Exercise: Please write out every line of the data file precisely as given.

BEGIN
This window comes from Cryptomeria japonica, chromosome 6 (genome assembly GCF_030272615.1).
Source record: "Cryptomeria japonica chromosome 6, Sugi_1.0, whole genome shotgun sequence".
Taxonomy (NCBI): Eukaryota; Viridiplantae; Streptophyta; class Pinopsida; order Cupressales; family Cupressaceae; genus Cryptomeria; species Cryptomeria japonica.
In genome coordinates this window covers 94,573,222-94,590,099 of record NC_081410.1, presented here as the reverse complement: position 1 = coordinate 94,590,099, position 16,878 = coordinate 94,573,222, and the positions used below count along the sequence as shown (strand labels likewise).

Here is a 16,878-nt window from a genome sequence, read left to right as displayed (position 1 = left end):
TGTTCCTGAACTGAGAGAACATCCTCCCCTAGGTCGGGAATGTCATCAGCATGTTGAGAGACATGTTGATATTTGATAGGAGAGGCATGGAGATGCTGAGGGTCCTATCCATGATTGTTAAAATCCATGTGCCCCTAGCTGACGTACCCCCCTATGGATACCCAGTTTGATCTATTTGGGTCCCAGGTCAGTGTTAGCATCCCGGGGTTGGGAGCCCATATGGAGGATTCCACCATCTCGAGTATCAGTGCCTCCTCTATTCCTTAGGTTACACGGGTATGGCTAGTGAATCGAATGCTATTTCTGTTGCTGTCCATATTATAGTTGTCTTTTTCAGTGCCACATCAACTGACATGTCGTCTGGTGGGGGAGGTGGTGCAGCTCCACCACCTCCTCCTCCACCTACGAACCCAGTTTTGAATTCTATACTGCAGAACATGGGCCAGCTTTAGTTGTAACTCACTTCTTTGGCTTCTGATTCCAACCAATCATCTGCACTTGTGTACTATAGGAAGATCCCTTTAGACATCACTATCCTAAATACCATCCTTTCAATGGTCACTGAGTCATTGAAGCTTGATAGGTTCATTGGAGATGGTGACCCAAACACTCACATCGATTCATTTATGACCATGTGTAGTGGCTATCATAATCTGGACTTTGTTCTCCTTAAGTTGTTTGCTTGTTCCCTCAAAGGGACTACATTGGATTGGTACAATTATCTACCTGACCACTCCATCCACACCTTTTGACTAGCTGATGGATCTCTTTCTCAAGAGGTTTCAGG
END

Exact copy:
This window comes from Cryptomeria japonica, chromosome 6 (genome assembly GCF_030272615.1).
Source record: "Cryptomeria japonica chromosome 6, Sugi_1.0, whole genome shotgun sequence".
Taxonomy (NCBI): Eukaryota; Viridiplantae; Streptophyta; class Pinopsida; order Cupressales; family Cupressaceae; genus Cryptomeria; species Cryptomeria japonica.
In genome coordinates this window covers 94,573,222-94,590,099 of record NC_081410.1, presented here as the reverse complement: position 1 = coordinate 94,590,099, position 16,878 = coordinate 94,573,222, and the positions used below count along the sequence as shown (strand labels likewise).

Here is a 16,878-nt window from a genome sequence, read left to right as displayed (position 1 = left end):
TGTTCCTGAACTGAGAGAACATCCTCCCCTAGGTCGGGAATGTCATCAGCATGTTGAGAGACATGTTGATATTTGATAGGAGAGGCATGGAGATGCTGAGGGTCCTATCCATGATTGTTAAAATCCATGTGCCCCTAGCTGACGTACCCCCCTATGGATACCCAGTTTGATCTATTTGGGTCCCAGGTCAGTGTTAGCATCCCGGGGTTGGGAGCCCATATGGAGGATTCCACCATCTCGAGTATCAGTGCCTCCTCTATTCCTTAGGTTACACGGGTATGGCTAGTGAATCGAATGCTATTTCTGTTGCTGTCCATATTATAGTTGTCTTTTTCAGTGCCACATCAACTGACATGTCGTCTGGTGGGGGAGGTGGTGCAGCTCCACCACCTCCTCCTCCACCTACGAACCCAGTTTTGAATTCTATACTGCAGAACATGGGCCAGCTTTAGTTGTAACTCACTTCTTTGGCTTCTGATTCCAACCAATCATCTGCACTTGTGTACTATAGGAAGATCCCTTTAGACATCACTATCCTAAATACCATCCTTTCAATGGTCACTGAGTCATTGAAGCTTGATAGGTTCATTGGAGATGGTGACCCAAACACTCACATCGATTCATTTATGACCATGTGTAGTGGCTATCATAATCTGGACTTTGTTCTCCTTAAGTTGTTTGCTTGTTCCCTCAAAGGGACTACATTGGATTGGTACAATTATCTACCTGACCACTCCATCCACACCTTTTGACTAGCTGATGGATCTCTTTCTCAAGAGGTTTCAGG